Appeal from the Circuit Court of Kane County; the Hon. JOHN S.
PETERSEN, Judge, presiding. Affirmed.
MR. JUSTICE ABRAHAMSON DELIVERED THE OPINION OF THE COURT.
Rehearing denied March 16, 1970.
Two separate appeals have been prosecuted from a decree of foreclosure and sale entered by the Circuit Court of Kane County and have been consolidated for purpose of consideration by this court. Although the suit involved a large number of parties and the trial record is voluminous, the issues before this court are relatively few and the facts need only brief exposition.
On May 20, 1965, La Salle National Bank as Trustee, the record owner of the property commonly known as the Aurora Downs Race Track, executed a trust deed to Chicago Title and Trust Company as trustee to secure a note in the principal amount of $850,000. The note was held by the Trustees of the Central States, Southeast and Southwest Areas Pension Fund (hereinafter called "Pension Fund") as evidence of their loan in that amount to finance the purchase of the property. On August 20, 1966, La Salle executed a second trust deed to Chicago Title to secure a note in the amount of $750,000 for funds advanced by the Pension Trust to partially finance a modernization of the track. The proceeds from both loans were disbursed through escrows established at Chicago Title.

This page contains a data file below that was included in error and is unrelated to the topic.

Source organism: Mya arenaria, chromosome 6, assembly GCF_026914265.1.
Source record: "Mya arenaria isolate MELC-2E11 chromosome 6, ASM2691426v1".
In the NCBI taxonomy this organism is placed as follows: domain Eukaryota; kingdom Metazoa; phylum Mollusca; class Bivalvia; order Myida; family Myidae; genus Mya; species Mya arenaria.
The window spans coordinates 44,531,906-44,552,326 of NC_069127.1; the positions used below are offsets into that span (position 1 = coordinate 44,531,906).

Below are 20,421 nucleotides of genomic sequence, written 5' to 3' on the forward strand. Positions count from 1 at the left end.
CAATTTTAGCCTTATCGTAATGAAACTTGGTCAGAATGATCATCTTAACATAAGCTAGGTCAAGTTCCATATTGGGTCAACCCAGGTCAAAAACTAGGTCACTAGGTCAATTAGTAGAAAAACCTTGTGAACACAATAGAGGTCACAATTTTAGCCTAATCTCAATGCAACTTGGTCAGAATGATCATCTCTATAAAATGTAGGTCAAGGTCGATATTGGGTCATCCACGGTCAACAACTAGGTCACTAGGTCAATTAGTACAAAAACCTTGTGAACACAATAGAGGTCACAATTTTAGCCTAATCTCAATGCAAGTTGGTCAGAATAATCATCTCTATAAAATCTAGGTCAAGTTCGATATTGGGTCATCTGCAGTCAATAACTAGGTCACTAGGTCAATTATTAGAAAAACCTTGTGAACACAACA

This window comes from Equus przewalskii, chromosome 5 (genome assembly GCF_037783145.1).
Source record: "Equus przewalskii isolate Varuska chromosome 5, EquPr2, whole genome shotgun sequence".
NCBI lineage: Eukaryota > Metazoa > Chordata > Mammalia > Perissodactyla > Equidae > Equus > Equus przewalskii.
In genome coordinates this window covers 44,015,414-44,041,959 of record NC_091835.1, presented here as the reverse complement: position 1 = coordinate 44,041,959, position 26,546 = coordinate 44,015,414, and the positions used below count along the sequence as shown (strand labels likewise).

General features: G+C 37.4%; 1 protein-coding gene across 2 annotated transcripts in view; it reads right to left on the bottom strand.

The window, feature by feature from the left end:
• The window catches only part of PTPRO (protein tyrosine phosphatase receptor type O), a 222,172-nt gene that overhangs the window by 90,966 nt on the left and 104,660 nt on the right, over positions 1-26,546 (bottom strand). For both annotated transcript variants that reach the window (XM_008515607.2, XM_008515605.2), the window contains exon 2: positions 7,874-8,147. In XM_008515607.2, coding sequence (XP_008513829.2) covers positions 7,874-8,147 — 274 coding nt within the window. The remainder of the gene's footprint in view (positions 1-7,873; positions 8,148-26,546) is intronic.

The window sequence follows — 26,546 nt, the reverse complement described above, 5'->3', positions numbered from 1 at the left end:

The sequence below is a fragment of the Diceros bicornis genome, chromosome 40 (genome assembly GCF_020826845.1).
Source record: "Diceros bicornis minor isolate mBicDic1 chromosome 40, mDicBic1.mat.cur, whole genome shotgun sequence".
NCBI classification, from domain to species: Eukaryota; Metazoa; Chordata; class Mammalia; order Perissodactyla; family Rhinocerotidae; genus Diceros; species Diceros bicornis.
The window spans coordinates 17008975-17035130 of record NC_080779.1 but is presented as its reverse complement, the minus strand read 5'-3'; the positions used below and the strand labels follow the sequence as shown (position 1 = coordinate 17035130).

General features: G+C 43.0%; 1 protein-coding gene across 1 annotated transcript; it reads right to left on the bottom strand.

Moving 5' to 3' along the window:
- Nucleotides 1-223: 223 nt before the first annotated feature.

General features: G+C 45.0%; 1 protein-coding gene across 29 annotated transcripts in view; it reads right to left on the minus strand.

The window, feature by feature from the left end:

On March 15, 1967, Miller Bros. Industrial Sheet Metal Co. (hereinafter called "Miller Bros.") filed a complaint to foreclose a mechanic's lien claimed on the property and alleged that the lien was superior to the interest claimed by Chicago Title and made them party defendant. On May 3, 1967, the complaint was amended to name numerous other lien claimants as parties including Pittsburgh Plate Glass Company (hereinafter called "Pittsburgh") and the Pension Fund. Pittsburgh and the other claimants answered the amended complaint and filed counterclaims to foreclose their own alleged mechanics' liens against the property for labor and material expended in the modernization of the track.